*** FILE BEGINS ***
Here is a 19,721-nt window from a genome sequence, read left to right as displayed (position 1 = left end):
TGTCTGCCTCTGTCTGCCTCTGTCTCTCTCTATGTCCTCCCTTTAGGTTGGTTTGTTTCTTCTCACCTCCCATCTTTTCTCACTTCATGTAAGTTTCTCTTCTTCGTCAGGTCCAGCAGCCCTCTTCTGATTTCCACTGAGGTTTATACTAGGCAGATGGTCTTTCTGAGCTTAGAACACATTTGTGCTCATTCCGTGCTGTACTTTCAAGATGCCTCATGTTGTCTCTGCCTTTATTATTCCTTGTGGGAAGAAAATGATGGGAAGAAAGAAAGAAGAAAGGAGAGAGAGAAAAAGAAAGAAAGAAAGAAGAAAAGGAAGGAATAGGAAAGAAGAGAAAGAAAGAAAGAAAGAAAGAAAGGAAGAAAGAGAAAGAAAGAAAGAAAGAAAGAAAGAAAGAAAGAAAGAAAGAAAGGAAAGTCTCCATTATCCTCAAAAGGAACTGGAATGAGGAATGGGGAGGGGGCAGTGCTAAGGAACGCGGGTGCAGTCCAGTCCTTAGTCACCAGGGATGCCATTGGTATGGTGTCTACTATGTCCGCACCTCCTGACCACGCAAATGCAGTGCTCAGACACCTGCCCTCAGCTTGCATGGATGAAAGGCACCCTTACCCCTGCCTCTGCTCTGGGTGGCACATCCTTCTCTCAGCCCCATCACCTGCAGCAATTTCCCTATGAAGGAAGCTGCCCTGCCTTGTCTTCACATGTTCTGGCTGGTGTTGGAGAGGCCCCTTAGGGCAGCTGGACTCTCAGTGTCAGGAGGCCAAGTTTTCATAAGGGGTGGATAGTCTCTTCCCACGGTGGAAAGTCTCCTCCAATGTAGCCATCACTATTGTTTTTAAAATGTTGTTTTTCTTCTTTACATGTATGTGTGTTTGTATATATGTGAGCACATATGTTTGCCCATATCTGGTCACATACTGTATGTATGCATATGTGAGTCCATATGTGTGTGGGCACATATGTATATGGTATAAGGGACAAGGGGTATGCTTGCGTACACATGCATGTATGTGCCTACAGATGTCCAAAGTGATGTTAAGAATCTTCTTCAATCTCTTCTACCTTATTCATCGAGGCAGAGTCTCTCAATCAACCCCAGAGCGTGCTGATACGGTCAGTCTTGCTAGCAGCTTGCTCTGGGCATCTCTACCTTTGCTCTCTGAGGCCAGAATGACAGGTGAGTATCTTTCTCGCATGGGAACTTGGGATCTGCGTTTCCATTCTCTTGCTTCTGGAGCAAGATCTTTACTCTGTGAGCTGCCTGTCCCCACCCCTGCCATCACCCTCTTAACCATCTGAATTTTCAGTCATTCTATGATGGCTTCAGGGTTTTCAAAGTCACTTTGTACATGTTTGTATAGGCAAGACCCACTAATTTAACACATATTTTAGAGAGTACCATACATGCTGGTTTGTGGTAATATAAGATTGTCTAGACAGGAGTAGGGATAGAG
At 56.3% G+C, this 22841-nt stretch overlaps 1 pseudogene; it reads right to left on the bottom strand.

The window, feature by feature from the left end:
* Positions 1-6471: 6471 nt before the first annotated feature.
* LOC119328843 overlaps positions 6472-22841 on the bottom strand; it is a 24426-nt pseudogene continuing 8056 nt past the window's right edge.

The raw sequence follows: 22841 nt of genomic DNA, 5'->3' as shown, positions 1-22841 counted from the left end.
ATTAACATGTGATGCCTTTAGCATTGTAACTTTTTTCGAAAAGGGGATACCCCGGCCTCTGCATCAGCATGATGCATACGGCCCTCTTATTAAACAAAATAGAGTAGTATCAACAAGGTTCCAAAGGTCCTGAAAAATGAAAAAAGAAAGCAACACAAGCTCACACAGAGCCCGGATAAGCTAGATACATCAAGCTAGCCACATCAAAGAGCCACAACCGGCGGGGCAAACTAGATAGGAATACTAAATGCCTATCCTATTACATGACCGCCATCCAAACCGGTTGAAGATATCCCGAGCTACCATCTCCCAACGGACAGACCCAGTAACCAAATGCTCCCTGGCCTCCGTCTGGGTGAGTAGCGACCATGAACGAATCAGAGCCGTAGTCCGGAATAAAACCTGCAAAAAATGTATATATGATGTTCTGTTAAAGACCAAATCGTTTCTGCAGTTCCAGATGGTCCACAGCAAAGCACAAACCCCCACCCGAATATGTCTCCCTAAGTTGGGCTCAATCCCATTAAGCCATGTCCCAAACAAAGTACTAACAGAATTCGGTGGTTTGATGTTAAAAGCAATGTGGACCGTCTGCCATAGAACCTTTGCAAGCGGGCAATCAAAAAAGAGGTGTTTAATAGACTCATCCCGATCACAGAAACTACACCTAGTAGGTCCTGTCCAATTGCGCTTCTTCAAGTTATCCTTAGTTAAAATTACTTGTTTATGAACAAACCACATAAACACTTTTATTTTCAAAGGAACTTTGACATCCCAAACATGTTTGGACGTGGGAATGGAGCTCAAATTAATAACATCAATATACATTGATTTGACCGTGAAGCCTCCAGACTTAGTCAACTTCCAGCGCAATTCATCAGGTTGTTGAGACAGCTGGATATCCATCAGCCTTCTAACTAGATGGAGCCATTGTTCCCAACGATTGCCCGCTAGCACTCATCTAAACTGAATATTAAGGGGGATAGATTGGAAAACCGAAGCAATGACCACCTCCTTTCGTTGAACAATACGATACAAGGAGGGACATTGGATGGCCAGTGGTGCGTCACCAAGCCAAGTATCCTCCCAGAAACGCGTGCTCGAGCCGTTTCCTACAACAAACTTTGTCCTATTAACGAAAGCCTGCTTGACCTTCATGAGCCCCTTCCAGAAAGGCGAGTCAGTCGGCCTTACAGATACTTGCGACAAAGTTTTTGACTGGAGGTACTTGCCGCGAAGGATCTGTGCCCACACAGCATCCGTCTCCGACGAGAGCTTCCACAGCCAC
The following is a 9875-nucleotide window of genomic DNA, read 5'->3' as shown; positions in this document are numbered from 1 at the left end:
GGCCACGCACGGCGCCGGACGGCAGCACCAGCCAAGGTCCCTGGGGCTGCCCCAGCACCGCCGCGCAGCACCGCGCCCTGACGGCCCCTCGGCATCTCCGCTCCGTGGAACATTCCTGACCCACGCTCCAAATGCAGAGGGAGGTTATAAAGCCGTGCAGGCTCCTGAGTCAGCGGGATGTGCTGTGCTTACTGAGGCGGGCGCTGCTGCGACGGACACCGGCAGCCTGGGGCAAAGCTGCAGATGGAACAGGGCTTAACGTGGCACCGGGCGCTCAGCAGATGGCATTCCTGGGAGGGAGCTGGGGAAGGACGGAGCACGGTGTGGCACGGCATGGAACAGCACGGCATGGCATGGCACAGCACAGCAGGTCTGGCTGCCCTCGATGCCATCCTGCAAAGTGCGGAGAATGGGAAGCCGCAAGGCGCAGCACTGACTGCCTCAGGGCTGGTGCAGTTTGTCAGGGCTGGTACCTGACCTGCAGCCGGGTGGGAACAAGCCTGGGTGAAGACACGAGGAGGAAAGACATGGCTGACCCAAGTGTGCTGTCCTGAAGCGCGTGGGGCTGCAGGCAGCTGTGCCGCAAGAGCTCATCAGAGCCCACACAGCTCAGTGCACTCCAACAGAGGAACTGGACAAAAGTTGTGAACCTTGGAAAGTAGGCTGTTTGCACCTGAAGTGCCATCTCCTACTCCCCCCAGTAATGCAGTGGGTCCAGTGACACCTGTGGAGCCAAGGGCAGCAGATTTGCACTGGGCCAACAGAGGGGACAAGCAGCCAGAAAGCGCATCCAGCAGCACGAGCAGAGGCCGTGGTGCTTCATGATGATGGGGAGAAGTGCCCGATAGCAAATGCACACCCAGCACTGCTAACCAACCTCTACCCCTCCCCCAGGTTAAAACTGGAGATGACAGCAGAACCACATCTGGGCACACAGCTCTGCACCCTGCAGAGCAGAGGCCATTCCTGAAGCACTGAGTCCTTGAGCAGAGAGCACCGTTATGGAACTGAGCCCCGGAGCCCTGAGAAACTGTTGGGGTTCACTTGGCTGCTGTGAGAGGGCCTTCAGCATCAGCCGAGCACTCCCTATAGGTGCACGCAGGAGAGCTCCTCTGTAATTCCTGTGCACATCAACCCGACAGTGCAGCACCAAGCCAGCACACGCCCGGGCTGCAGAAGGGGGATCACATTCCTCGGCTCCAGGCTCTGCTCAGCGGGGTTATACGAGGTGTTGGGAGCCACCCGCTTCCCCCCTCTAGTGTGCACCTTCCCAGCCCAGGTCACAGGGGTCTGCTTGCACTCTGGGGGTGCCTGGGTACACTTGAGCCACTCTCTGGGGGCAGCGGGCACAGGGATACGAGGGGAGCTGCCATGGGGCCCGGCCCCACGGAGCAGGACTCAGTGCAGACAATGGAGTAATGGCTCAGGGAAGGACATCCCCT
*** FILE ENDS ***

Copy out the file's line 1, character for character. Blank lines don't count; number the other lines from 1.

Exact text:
Here is a 19,721-nt window from a genome sequence, read left to right as displayed (position 1 = left end):